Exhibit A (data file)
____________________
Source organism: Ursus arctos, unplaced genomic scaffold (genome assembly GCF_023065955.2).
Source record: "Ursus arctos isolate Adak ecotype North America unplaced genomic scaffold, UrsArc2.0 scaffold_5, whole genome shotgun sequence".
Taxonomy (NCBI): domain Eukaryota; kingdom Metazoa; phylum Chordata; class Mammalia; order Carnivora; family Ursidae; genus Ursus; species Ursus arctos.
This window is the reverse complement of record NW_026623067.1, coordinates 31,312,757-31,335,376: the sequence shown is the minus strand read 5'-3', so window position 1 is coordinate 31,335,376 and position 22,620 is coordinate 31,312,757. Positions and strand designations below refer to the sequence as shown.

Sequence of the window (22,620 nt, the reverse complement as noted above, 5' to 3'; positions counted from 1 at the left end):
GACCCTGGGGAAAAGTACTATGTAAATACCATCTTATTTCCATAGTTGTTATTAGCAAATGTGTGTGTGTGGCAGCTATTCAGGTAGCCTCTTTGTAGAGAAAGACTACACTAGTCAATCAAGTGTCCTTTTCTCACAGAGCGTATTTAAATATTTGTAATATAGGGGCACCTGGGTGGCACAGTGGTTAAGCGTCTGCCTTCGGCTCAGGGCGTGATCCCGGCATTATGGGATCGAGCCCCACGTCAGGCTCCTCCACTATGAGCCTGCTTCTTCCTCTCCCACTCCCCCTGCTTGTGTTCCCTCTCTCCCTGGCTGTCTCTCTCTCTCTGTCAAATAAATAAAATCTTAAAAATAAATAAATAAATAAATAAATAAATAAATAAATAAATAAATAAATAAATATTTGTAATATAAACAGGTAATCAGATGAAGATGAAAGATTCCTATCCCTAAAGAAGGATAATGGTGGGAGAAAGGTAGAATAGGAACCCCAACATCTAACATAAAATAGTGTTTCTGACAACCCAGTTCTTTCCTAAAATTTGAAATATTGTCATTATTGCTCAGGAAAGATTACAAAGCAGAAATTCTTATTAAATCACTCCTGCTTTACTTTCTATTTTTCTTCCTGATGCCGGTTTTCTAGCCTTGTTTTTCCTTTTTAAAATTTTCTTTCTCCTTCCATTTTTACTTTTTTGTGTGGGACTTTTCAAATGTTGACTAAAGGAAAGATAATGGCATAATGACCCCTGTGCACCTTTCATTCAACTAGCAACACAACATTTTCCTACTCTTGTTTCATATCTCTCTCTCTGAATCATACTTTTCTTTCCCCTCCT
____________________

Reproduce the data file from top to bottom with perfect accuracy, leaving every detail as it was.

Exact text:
Source organism: Ursus arctos, unplaced genomic scaffold (genome assembly GCF_023065955.2).
Source record: "Ursus arctos isolate Adak ecotype North America unplaced genomic scaffold, UrsArc2.0 scaffold_5, whole genome shotgun sequence".
Taxonomy (NCBI): domain Eukaryota; kingdom Metazoa; phylum Chordata; class Mammalia; order Carnivora; family Ursidae; genus Ursus; species Ursus arctos.
This window is the reverse complement of record NW_026623067.1, coordinates 31,312,757-31,335,376: the sequence shown is the minus strand read 5'-3', so window position 1 is coordinate 31,335,376 and position 22,620 is coordinate 31,312,757. Positions and strand designations below refer to the sequence as shown.

Sequence of the window (22,620 nt, the reverse complement as noted above, 5' to 3'; positions counted from 1 at the left end):
GACCCTGGGGAAAAGTACTATGTAAATACCATCTTATTTCCATAGTTGTTATTAGCAAATGTGTGTGTGTGGCAGCTATTCAGGTAGCCTCTTTGTAGAGAAAGACTACACTAGTCAATCAAGTGTCCTTTTCTCACAGAGCGTATTTAAATATTTGTAATATAGGGGCACCTGGGTGGCACAGTGGTTAAGCGTCTGCCTTCGGCTCAGGGCGTGATCCCGGCATTATGGGATCGAGCCCCACGTCAGGCTCCTCCACTATGAGCCTGCTTCTTCCTCTCCCACTCCCCCTGCTTGTGTTCCCTCTCTCCCTGGCTGTCTCTCTCTCTCTGTCAAATAAATAAAATCTTAAAAATAAATAAATAAATAAATAAATAAATAAATAAATAAATAAATAAATAAATATTTGTAATATAAACAGGTAATCAGATGAAGATGAAAGATTCCTATCCCTAAAGAAGGATAATGGTGGGAGAAAGGTAGAATAGGAACCCCAACATCTAACATAAAATAGTGTTTCTGACAACCCAGTTCTTTCCTAAAATTTGAAATATTGTCATTATTGCTCAGGAAAGATTACAAAGCAGAAATTCTTATTAAATCACTCCTGCTTTACTTTCTATTTTTCTTCCTGATGCCGGTTTTCTAGCCTTGTTTTTCCTTTTTAAAATTTTCTTTCTCCTTCCATTTTTACTTTTTTGTGTGGGACTTTTCAAATGTTGACTAAAGGAAAGATAATGGCATAATGACCCCTGTGCACCTTTCATTCAACTAGCAACACAACATTTTCCTACTCTTGTTTCATATCTCTCTCTCTGAATCATACTTTTCTTTCCCCTCCT